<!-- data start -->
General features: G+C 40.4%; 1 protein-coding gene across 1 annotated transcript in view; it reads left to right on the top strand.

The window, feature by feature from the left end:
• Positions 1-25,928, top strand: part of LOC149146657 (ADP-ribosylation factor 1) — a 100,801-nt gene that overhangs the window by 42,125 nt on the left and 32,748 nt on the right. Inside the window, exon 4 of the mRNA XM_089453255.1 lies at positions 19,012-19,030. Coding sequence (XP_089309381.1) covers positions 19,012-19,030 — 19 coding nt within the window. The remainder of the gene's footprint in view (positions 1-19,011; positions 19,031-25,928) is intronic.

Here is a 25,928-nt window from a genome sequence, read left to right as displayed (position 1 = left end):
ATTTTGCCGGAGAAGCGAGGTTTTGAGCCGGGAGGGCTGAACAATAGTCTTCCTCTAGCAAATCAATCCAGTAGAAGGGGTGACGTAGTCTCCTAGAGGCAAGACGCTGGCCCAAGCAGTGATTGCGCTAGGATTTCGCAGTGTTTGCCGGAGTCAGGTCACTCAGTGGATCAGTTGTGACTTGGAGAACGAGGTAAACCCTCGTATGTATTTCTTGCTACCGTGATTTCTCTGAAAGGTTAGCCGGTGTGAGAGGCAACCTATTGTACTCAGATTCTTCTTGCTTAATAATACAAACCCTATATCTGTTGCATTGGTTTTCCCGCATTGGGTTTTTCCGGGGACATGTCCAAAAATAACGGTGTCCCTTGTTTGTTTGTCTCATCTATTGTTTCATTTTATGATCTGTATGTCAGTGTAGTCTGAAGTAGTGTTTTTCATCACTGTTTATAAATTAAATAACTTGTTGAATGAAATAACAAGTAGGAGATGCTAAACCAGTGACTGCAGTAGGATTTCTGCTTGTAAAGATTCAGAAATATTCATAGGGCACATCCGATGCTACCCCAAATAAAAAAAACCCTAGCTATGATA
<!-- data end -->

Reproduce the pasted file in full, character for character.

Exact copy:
General features: G+C 40.4%; 1 protein-coding gene across 1 annotated transcript in view; it reads left to right on the top strand.

The window, feature by feature from the left end:
• Positions 1-25,928, top strand: part of LOC149146657 (ADP-ribosylation factor 1) — a 100,801-nt gene that overhangs the window by 42,125 nt on the left and 32,748 nt on the right. Inside the window, exon 4 of the mRNA XM_089453255.1 lies at positions 19,012-19,030. Coding sequence (XP_089309381.1) covers positions 19,012-19,030 — 19 coding nt within the window. The remainder of the gene's footprint in view (positions 1-19,011; positions 19,031-25,928) is intronic.

Here is a 25,928-nt window from a genome sequence, read left to right as displayed (position 1 = left end):
ATTTTGCCGGAGAAGCGAGGTTTTGAGCCGGGAGGGCTGAACAATAGTCTTCCTCTAGCAAATCAATCCAGTAGAAGGGGTGACGTAGTCTCCTAGAGGCAAGACGCTGGCCCAAGCAGTGATTGCGCTAGGATTTCGCAGTGTTTGCCGGAGTCAGGTCACTCAGTGGATCAGTTGTGACTTGGAGAACGAGGTAAACCCTCGTATGTATTTCTTGCTACCGTGATTTCTCTGAAAGGTTAGCCGGTGTGAGAGGCAACCTATTGTACTCAGATTCTTCTTGCTTAATAATACAAACCCTATATCTGTTGCATTGGTTTTCCCGCATTGGGTTTTTCCGGGGACATGTCCAAAAATAACGGTGTCCCTTGTTTGTTTGTCTCATCTATTGTTTCATTTTATGATCTGTATGTCAGTGTAGTCTGAAGTAGTGTTTTTCATCACTGTTTATAAATTAAATAACTTGTTGAATGAAATAACAAGTAGGAGATGCTAAACCAGTGACTGCAGTAGGATTTCTGCTTGTAAAGATTCAGAAATATTCATAGGGCACATCCGATGCTACCCCAAATAAAAAAAACCCTAGCTATGATA